CARPE 2004
The First ACM Workshop on
Continuous Archival and Retrieval of Personal Experiences

New York, New York, October 15th 2004

in conjunction with ACM Multimedia 2004

CARPE 2004 is the first ACM Workshop on Continuous Archival and Retrieval of Personal Experiences. This workshop will bring together researchers from around the world to share their findings and insights into this burgeoning field. This workshop will have not more than 30 participants, to insure lively interaction. Approximately nine papers will be presented, with preference given to papers that are multi-media and/or multi-disciplinary. The program will include demonstrations, a panel discussion, and two invited speeches, covering such topics as:

  • Capture/sensors (e.g., scanning, wearable, embedded, different kinds of sensors, robotic assistance), experiential sampling.
  • Data storage, management, organization and retrieval
  • Insight: content analysis and data mining
  • User interface issues, including: visualization, authoring, story-telling, annotation
  • Applications: e.g., personal museum, health-support, childcare, research tools, meeting capture.
  • Security, privacy, and legal issues

For a more detailed description of the workshop scope, please see the call for papers

Invited Speakers

Steve Mann is a professor at the University of Toronto. Well-known for his pioneering work in wearable computers, mediated reality, and EyeTap cameras, Steve has made many technical contributions in hardware design and image processing. Moreover, Steve has truly lived the life of a "cyborg," giving him unique experience to share with the workshop on such topics as cyborg blogs, inverse surveillance and new avenues of artistic expression.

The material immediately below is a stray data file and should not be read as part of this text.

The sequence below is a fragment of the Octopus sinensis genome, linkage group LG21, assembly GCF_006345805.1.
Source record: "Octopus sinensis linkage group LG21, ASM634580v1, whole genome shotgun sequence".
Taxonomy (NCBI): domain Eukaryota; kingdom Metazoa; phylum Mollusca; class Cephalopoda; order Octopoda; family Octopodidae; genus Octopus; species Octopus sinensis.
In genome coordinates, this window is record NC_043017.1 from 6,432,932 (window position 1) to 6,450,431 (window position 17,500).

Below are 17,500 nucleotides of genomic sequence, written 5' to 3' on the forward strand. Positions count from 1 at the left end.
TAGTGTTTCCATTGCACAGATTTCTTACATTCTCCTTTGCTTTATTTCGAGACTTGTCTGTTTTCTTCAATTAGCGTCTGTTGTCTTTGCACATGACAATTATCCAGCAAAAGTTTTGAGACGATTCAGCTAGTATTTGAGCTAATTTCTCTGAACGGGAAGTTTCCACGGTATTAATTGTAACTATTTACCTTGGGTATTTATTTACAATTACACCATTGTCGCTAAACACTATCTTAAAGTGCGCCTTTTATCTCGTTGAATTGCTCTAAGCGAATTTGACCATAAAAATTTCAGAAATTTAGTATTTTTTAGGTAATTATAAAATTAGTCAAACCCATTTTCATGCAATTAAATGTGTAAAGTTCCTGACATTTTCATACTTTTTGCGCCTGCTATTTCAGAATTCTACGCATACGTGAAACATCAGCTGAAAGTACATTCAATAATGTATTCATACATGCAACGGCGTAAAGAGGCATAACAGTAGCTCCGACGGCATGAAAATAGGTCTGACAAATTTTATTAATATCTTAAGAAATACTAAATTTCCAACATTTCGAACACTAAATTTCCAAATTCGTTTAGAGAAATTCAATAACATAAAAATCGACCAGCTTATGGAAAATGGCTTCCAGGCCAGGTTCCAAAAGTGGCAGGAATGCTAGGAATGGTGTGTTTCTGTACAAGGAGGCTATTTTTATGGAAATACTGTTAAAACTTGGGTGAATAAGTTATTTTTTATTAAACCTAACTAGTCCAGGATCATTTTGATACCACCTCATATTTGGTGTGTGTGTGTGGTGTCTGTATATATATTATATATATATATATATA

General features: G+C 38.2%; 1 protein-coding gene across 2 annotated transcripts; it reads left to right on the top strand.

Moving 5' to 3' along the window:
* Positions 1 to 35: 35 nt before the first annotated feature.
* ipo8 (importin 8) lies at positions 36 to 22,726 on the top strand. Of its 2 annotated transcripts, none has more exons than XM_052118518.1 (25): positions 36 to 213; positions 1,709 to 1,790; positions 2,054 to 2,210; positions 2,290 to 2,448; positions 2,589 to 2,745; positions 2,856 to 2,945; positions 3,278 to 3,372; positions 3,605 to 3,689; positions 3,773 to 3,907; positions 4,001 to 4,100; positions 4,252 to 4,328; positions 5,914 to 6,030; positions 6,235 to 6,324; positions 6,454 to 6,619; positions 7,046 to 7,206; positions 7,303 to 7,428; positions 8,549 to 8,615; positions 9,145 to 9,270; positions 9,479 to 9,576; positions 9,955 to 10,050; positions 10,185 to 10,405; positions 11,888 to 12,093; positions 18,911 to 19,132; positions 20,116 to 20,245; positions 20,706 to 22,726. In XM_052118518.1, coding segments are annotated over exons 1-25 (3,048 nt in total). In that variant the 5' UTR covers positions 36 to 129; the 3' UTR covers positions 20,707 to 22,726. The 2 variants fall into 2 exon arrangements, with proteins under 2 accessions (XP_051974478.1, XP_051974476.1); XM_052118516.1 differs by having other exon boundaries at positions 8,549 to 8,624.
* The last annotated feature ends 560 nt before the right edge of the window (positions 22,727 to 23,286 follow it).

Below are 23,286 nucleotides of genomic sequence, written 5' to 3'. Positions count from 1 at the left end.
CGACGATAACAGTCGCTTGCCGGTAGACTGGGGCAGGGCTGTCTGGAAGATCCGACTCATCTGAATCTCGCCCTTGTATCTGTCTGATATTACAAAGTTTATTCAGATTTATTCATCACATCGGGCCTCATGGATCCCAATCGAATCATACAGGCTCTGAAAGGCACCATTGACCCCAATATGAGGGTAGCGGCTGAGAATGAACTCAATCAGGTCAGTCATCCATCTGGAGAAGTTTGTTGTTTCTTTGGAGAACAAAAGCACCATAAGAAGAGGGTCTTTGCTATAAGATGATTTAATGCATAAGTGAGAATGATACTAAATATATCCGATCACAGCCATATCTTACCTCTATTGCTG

Gordon Bell is a senior researcher at Microsoft Research. Gordon earned the moniker "father of the minicomputer" while serving as vice president of research and development for Digital Equipment Corporation, where he led in the development of several systems, notably the PDP and VAX lines. Gordon has been a professor at Carnegie Mellon, served as the first head of the NSF Computing Directorate, and is the author of books on computer technology and startups. Gordon was instrumental in founding the Computer History Museum, and is digitizing his own history as part of the MyLifeBits project.


In addition to demonstrations by participants, we are inviting relevant industrial demonstrations. We have tentatively booked demonstrations by Deja-View and Quindi.


Registration information will be posted here as soon as it is available.

Call for papers

The call for papers is available in HTML, Word, or PDF format.


Jim Gemmell, Microsoft Research
Hari Sundaram, Arizona State U.

Program Committee
Kiyoharu Aizawa, U. Tokyo
Shih-Fu Chang, Columbia University
Mike Christel , Carnegie Mellon U.
Steven Drucker, Microsoft Research
Ramesh Jain , Georgia Tech
Steve Mann , U. Toronto
Kai Li, Princeton University
Kenji Mase, Nagoya U./ATR
Alex Pentland, MIT Media Lab
Dennis Quan, IBM Research
Jun Rekimoto, Sony Laboratories
Ehud Ritter, U. Aberdeen
Cyrus Shahabi, U. SouthernCalifornia
Ben Shneiderman, U. Maryland
John Smith , IBM Research
Kentaro Toyama, Microsoft Research
Matthew Turk , UC Santa Barbara
Ken Wood, Microsoft Research
Hong-Jiang Zhang, Microsoft Research